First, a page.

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John Belushi memorialized them in Animal House as he stockpiled edible projectiles for an epic food fight. Generations of college students in the Northeast have deployed them as makeshift sleds. But the once-ubiquitous cafeteria tray, with so many glasses of soda, juice and milk lined up across the top, could soon join the typewriter as a campus relic.

Scores of colleges and universities across the country are shelving the trays in hopes of conserving water, cutting food waste, softening the ambience and saving money. Some even believe trayless cafeterias could help avoid the dreaded “freshman 15” — the number of pounds supposedly gained in the first year on campus (and on all-you-can-eat meal plans). “I like not having to carry a tray around,” said Peter McInerney, a freshman here at Skidmore College, as he grabbed a midafternoon snack of an egg sandwich, pancakes and apple juice. “It makes it feel like this is less of a machine just spitting food out. It’s still not home, but it feels more homey without the tray.”

The Sustainable Endowments Institute, a research organization that tracks environmental practices at the 300 colleges and universities with the largest endowments, said that 126 of them had curtailed use of trays, some of them banishing trays only from certain dining halls, and some introducing, for example, “trayless Tuesdays.” Such moves are often part of a larger push to embrace environmentalism that includes hiring sustainability coordinators, introducing solar panels, composting dining-hall waste and encouraging students to turn off lights with catchy sayings like “Do It in the Dark.”

“The trend has definitely taken off,” said Mark Orlowski, executive director of the institute, which this fall plans to add a question about trayless cafeterias to an annual survey that includes other dining-related topics like vegan entrees, biodegradable containers and community gardens. “It reduces not just waste, but energy and water consumption. Over all, it’s been very successful.”

Joseph H. Spina, executive director of the National Association of College and University Food Services, described trayless dining as “sort of the hot thing right now.”

“There was a smattering of it 18 months ago,” he said, “but every week I’m picking up another campus or two that’s adopting it,”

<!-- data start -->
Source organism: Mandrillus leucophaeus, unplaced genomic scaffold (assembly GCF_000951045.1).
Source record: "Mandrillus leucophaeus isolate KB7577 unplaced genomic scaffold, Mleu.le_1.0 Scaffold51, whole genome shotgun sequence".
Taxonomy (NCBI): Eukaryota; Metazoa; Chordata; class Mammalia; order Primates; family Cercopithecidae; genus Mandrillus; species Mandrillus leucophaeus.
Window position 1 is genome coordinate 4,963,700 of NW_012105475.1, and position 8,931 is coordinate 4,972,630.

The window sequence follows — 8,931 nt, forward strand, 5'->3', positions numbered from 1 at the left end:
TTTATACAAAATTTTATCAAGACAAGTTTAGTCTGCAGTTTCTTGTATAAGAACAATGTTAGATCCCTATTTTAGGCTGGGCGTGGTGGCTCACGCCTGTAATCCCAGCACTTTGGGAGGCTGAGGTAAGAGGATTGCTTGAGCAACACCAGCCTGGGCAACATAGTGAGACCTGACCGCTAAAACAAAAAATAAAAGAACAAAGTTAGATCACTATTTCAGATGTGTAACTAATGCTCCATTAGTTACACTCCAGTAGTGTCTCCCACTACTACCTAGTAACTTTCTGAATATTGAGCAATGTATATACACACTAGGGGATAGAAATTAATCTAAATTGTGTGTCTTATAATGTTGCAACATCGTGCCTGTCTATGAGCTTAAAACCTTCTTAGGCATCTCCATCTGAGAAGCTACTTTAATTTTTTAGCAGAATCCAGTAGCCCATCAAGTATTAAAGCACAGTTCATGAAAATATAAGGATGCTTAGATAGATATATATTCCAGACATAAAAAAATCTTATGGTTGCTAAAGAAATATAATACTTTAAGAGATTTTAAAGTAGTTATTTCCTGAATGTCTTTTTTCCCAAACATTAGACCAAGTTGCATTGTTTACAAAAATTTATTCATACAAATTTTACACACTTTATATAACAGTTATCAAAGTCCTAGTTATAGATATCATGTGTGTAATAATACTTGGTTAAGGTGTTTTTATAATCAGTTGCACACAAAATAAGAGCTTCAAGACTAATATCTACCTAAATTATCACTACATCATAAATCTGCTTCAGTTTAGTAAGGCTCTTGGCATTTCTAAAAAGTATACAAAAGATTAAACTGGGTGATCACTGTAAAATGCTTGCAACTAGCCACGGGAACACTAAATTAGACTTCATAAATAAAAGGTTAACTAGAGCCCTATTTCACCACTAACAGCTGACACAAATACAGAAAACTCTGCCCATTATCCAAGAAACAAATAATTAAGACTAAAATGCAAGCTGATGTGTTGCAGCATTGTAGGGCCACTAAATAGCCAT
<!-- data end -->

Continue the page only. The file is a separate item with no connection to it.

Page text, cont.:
At Williams College in western Massachusetts, the Zilkha Center for Environmental Initiatives estimates that the college is saving 14,000 gallons of water annually since eliminating trays last spring at Driscoll, one of four campus dining halls, where 147,000 trays had been washed a year. The other dining halls are scheduled to go trayless in the fall.

At the Rochester Institute of Technology, which stopped using trays last summer, the manager of the Grace Watson Dining Hall, one of five on campus, said she had seen a marked drop in food waste, estimating that the school saved 10 percent on food spending despite rising ingredient costs.

“With the trays, you come in and often your eyes are bigger than your stomach,” said the manager, Janet Olivieri, who frequently eats at the dining hall and has lost 10 pounds since the change. “This way they can only get what they can carry on one plate. If the customer wants more, they have to make a conscious decision to come back for it.”

At Cornell University, where 5 of the 10 dining halls have done away with trays since September, the biggest pushback has come from faculty. “They were more boisterous than anyone,” said Gail T. Finan, the university’s director of dining and retail services. “A couple of professors sent me e-mails saying, ‘This is ridiculous.’ ” Skidmore, a pioneer in trayless dining, tried to minimize the jolt by implementing the change between the spring and fall semesters in 2006, when the cafeteria, the Murray-Aikins Dining Hall, underwent a $10 million overhaul.